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In Soggy UK, Is #FloodHack A Solution or a Shield?

BY Jessica McKenzie | Tuesday, February 18 2014

Screenshot of a Youtube video depicting a flooded Worcester overtaken by swans (credit:INT/youtube)

What's that Prince William is cradling? His son Prince George? Nope—that's a sandbag. Prince William and Prince Harry pitched in to flood defense efforts Valentine's Day ahead of yet another winter storm. The storms have been so bad this season that they have earned their own BBC listicle, beginning with the October storm St. Jude, which cost four people their lives, and ending with severe flooding along the Thames last week as it reached its highest level in 60 years. On Sunday, London's technology community took a different approach to flood relief as they came together for a hackathon dubbed #FloodHack.

Some 100 or 200 developers participated in the event, which was hosted by Tech City UK at the Google start-up office Campus. Google, Microsoft, Facebook and Twitter were all represented.

One major coup for the organizers was getting the Environmental Agency to release flood data for use by attendees, which had previously been available on a pay-to-use basis.

The FloodHack projects have been compiled on this hackpad with short descriptions of each product. For example:


Desc: Try to spread the word about via Twitter. We will find twitter users who are near flood affected areas (as they are likely to still have internet connectivity, and also know people who are in need of help) and tweet them information about and potentially volunteers near them.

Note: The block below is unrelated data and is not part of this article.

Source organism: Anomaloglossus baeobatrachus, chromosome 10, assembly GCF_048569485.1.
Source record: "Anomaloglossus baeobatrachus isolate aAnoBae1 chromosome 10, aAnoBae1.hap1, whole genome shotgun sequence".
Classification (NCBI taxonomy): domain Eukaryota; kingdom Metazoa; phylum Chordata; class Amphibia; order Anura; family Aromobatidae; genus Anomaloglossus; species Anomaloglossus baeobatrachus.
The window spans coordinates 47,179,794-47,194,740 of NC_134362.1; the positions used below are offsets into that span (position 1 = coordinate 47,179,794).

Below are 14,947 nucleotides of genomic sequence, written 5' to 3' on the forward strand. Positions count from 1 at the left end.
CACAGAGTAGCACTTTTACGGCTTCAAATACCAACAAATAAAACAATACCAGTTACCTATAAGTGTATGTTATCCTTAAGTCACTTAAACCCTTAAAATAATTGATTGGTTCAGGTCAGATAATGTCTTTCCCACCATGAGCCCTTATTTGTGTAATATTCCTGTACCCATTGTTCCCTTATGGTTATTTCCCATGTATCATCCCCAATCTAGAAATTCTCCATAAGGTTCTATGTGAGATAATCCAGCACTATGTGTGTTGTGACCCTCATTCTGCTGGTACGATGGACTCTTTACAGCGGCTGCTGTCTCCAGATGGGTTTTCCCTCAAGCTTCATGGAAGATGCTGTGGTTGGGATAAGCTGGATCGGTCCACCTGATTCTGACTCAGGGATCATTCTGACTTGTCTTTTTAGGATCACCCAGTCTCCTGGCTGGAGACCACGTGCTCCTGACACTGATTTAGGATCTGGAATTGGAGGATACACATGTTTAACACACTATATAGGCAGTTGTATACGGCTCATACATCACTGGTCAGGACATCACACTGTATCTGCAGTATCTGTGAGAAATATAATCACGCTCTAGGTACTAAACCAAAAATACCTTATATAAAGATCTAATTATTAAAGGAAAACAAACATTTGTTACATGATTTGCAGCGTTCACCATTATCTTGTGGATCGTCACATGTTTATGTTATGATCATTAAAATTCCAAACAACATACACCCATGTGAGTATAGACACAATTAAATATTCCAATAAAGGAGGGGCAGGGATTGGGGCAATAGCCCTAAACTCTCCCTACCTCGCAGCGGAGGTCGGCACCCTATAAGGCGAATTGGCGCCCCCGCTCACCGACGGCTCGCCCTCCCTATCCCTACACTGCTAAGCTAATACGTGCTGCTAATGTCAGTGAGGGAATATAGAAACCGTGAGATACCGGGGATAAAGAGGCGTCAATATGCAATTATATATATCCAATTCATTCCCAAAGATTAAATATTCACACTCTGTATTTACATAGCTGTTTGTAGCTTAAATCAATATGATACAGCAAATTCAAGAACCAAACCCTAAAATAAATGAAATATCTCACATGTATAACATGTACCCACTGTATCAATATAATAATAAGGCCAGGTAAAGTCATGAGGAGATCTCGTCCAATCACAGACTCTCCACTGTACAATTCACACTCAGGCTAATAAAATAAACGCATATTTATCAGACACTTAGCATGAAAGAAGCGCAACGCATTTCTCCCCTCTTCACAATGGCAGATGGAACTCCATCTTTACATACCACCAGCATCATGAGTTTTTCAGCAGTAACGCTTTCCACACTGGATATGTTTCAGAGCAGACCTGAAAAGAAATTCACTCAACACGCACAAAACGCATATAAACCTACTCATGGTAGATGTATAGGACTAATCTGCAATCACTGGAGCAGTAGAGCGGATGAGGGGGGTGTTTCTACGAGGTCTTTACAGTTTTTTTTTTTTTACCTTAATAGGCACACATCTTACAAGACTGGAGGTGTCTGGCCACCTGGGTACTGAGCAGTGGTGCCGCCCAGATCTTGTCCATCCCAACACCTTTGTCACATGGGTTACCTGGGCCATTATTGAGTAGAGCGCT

Team: @riceo100 @ambrowning89 @tarnfeld @VictoriaDomalik @molintosh @paulscott @lvdeason @tomhennigan

Sitting: Downstairs at the back next to the "Central Working" painting thing 'muriel'.

Needs: To not get blocked on Twitter or run out of redbull.

Unfortunately they did get suspended by Twitter for messaging too many people at once.

Joanna Shields, chairman of Tech City UK, told The Guardian that the idea was proposed after a meeting at No. 10 Downing Street in February and took place only two days later.

Shields said:

The government called on the tech community to best use its wealth of flood data and the response we’ve seen from developers has been fantastic. Over the course of the weekend we had hundreds of people volunteer their time to produce genuinely innovative apps that are testament to the creativity, imagination and generosity of our local tech community and demonstrates the power of government opening up data.

Not everyone is so optimistic about FloodHack. On his website, programmer and OpenStreetMap contributor Tom Morris writes that not only will the FloodHack be of doubtful use to flood victims, but that it will shield politicians from taking responsibility for flood relief, or lack thereof.

Why would he say this, when he contributes to the site used in the aftermath of the Haitian earthquake?

Morris writes, in part:

But there’s an important difference between Haiti post-earthquake and Britain post-flood (or, more accurately, mid-flood).

In Haiti, the reason emergency responders aren’t rescuing you is because they didn’t know you were there and didn’t know the roads to take to get to you and didn’t have any communications infrastructure. . .In Britain, we have the technology and the capability to solve these problems in a way that other country’s don’t. The reason we don’t seem to be able to fix it is because of failures of governance, failure to invest in public services and emergency services, failure to contemplate the big picture of environmental responsibility, and probably a lot of other things starting with the word “failure”. . .When hack days start popping up to try and fix what are essentially political problems, it gives cover to the people who wish to avoid actually fixing the political problems. [sic]

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